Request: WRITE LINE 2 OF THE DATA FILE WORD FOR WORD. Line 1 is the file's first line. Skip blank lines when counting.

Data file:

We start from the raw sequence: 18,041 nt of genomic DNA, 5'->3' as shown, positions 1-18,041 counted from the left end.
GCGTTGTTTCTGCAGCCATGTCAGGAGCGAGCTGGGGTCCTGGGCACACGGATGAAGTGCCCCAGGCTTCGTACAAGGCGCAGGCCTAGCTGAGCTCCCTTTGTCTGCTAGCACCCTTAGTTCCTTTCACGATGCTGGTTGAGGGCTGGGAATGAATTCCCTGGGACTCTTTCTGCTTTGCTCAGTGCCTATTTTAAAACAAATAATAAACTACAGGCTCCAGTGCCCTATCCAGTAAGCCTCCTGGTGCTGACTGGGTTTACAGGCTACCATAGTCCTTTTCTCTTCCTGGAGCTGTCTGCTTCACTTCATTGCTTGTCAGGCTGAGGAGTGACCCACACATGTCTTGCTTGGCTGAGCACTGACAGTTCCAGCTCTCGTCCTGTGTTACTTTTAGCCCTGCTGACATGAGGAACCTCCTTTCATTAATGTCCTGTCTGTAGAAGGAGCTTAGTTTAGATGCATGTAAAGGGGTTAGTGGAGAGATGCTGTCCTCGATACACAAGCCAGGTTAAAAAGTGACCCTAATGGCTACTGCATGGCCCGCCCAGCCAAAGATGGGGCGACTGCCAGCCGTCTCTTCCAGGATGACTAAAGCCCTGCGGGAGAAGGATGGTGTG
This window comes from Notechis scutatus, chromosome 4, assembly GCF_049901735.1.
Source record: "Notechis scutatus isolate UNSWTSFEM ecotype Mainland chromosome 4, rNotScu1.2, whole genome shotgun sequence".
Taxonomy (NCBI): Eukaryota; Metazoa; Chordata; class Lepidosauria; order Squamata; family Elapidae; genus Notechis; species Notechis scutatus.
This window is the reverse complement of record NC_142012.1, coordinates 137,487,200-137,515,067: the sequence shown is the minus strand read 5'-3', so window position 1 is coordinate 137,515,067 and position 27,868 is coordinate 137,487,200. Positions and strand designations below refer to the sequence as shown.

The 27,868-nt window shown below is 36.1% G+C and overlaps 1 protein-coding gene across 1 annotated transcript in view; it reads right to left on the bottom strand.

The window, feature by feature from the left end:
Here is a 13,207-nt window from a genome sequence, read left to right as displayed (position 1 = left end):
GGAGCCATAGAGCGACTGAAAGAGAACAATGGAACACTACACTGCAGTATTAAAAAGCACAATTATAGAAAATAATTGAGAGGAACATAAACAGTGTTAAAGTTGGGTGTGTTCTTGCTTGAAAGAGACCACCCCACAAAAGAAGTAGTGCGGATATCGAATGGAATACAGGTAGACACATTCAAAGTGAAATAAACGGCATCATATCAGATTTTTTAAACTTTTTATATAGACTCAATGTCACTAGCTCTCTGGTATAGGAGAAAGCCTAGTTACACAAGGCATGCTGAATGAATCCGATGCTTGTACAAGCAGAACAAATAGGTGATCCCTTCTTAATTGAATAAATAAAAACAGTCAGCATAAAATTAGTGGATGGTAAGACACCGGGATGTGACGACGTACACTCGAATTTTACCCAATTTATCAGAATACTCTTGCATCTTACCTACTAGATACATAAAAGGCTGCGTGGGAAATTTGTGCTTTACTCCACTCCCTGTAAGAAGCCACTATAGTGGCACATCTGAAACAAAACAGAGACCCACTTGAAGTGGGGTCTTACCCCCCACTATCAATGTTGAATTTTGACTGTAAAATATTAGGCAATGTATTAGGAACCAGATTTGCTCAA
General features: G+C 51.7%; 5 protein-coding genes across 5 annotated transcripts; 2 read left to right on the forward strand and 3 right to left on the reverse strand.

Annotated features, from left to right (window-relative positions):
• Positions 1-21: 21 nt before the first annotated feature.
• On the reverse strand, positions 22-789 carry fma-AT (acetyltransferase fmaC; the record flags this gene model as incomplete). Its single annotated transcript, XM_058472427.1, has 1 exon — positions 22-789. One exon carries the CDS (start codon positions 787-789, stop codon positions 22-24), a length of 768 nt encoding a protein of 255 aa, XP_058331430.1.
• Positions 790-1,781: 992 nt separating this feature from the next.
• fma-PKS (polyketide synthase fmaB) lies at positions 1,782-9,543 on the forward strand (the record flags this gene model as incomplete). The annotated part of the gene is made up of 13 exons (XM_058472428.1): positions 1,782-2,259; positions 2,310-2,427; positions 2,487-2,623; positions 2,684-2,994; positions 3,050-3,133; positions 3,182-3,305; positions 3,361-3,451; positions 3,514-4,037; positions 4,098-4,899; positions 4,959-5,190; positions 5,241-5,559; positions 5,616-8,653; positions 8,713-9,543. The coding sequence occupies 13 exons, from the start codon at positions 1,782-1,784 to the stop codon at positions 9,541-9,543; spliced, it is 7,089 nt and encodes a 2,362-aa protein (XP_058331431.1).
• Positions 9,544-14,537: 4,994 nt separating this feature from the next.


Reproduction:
GCGTTGTTTCTGCAGCCATGTCAGGAGCGAGCTGGGGTCCTGGGCACACGGATGAAGTGCCCCAGGCTTCGTACAAGGCGCAGGCCTAGCTGAGCTCCCTTTGTCTGCTAGCACCCTTAGTTCCTTTCACGATGCTGGTTGAGGGCTGGGAATGAATTCCCTGGGACTCTTTCTGCTTTGCTCAGTGCCTATTTTAAAACAAATAATAAACTACAGGCTCCAGTGCCCTATCCAGTAAGCCTCCTGGTGCTGACTGGGTTTACAGGCTACCATAGTCCTTTTCTCTTCCTGGAGCTGTCTGCTTCACTTCATTGCTTGTCAGGCTGAGGAGTGACCCACACATGTCTTGCTTGGCTGAGCACTGACAGTTCCAGCTCTCGTCCTGTGTTACTTTTAGCCCTGCTGACATGAGGAACCTCCTTTCATTAATGTCCTGTCTGTAGAAGGAGCTTAGTTTAGATGCATGTAAAGGGGTTAGTGGAGAGATGCTGTCCTCGATACACAAGCCAGGTTAAAAAGTGACCCTAATGGCTACTGCATGGCCCGCCCAGCCAAAGATGGGGCGACTGCCAGCCGTCTCTTCCAGGATGACTAAAGCCCTGCGGGAGAAGGATGGTGTG